Ryerson and Burnham Libraries (closed Saturdays and Sundays)
Voracious readers have often been called bookworms or even book-eaters. Indeed, whether offering food for thought or actual recipes, books and food have long enjoyed a close relationship. This focused exhibition of books, prints, and drawings from Europe and America ranges from the 15th to the 20th century and touches on numerous historical and literary inspirations. Examining food culture from many delicious angles, it delves into over- and under-indulgence in food and drink, presents depictions of the senses and curious appetites in print, finds humor in housekeeping, and demonstrates the fate of books with inks, glues, and paper tasty enough to attract real bookworms. Planned to coincide with the major Art Institute of Chicago exhibition Art and Appetite: American Painting, Culture, and Cuisine, Devouring Books draws on the culinary collections of the Ryerson and Burnham Libraries as well as select objects from the Department of Prints and Drawings.
6 hours 38 min ago The Art Institute of Chicago CLOSING SOON—Invisible Man: Gordon Parks and Ralph Ellison in Harlem
Two major figures in American art and literature aim to make the black experience visible in postwar America.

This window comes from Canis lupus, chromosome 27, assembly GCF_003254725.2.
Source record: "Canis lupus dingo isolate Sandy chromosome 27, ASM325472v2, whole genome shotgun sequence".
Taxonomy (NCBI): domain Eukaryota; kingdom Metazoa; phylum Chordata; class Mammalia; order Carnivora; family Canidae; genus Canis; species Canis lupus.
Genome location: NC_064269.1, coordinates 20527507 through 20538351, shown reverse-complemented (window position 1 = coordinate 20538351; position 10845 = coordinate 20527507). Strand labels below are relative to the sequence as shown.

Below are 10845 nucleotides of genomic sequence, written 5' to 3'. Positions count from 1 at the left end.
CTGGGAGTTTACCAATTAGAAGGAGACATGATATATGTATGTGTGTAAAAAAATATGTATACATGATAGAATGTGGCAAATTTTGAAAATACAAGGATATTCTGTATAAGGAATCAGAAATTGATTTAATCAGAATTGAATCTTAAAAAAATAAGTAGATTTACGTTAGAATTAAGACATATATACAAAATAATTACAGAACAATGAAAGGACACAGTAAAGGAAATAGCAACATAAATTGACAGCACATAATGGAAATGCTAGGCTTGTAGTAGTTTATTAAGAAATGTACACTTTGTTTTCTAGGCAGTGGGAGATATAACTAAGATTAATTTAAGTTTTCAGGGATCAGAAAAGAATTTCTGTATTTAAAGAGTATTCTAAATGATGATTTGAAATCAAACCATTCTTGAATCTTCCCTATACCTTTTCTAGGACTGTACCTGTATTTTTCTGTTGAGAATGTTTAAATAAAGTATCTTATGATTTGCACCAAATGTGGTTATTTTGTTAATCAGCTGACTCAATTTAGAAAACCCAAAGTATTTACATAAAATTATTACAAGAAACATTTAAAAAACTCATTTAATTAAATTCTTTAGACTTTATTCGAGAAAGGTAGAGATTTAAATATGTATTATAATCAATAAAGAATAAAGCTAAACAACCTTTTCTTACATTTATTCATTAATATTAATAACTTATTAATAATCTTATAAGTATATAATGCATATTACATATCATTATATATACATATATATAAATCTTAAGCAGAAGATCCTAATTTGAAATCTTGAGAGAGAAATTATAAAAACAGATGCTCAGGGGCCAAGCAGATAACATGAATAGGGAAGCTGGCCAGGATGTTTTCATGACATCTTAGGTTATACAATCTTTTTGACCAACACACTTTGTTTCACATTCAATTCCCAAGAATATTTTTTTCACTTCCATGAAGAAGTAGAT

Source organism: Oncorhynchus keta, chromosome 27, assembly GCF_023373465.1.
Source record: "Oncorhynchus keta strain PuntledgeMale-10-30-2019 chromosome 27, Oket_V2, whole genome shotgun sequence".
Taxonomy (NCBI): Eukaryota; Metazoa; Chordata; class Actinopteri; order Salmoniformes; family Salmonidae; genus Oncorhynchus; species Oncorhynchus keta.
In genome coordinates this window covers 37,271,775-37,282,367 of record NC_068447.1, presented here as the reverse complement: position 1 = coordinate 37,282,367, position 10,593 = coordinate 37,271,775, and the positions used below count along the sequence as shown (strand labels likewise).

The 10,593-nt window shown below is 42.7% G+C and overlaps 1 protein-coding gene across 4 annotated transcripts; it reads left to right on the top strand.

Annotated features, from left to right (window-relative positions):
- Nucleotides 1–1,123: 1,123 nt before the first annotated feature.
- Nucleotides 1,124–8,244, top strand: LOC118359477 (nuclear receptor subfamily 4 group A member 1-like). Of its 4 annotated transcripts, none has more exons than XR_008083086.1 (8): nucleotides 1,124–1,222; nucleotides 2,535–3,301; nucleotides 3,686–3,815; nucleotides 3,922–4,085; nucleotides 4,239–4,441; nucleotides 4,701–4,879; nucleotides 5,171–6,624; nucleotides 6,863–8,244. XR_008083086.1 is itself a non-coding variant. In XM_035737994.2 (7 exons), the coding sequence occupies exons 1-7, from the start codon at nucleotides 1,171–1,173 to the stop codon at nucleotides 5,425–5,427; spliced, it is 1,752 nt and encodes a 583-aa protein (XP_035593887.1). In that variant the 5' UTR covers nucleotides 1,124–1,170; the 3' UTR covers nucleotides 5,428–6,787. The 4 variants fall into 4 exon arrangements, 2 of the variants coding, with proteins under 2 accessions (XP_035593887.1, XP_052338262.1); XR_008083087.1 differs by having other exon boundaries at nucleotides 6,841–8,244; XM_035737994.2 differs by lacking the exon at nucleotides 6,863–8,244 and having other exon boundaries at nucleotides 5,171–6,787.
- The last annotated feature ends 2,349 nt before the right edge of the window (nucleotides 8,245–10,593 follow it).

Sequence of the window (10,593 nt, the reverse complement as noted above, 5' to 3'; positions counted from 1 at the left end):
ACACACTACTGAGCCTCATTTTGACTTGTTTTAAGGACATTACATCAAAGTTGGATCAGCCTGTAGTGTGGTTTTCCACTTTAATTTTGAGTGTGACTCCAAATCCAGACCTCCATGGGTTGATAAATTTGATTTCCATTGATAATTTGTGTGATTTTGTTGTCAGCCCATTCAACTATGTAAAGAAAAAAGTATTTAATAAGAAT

Closing August 28—http://bit.ly/2aQrnYd
11 hours 7 min ago The Art Institute of Chicago It is believed Van Dyck never intended for the early stages of his etchings to be circulated and was surprised by their immediate popularity in the art market. Finding success at a time when artists didn’t usually show works in progress, these “unfinished” prints helped set the stage for the more recent popularity of works that reveal the creative process. See the prints that altered conventions in Van Dyck, Rembrandt, and the Portrait Print—closing August 7.
1 day 6 hours ago The Art Institute of Chicago #TBT 1983: The museum held an exhibition for the collection of Jalane and Richard Davidson, Chicago collectors of contemporary American realist drawings. Acknowledged at the time for collecting against prevailing art world trends, they amassed a comprehensive collection of work spanning the careers of both well-known artists—like Jack Beal, pictured here with Jalane herself and a portrait he made of her—and lesser-known Midwestern artists. The entire Davidson collection was bequeathed to the museum and saw another exhibition devoted to it in 1999.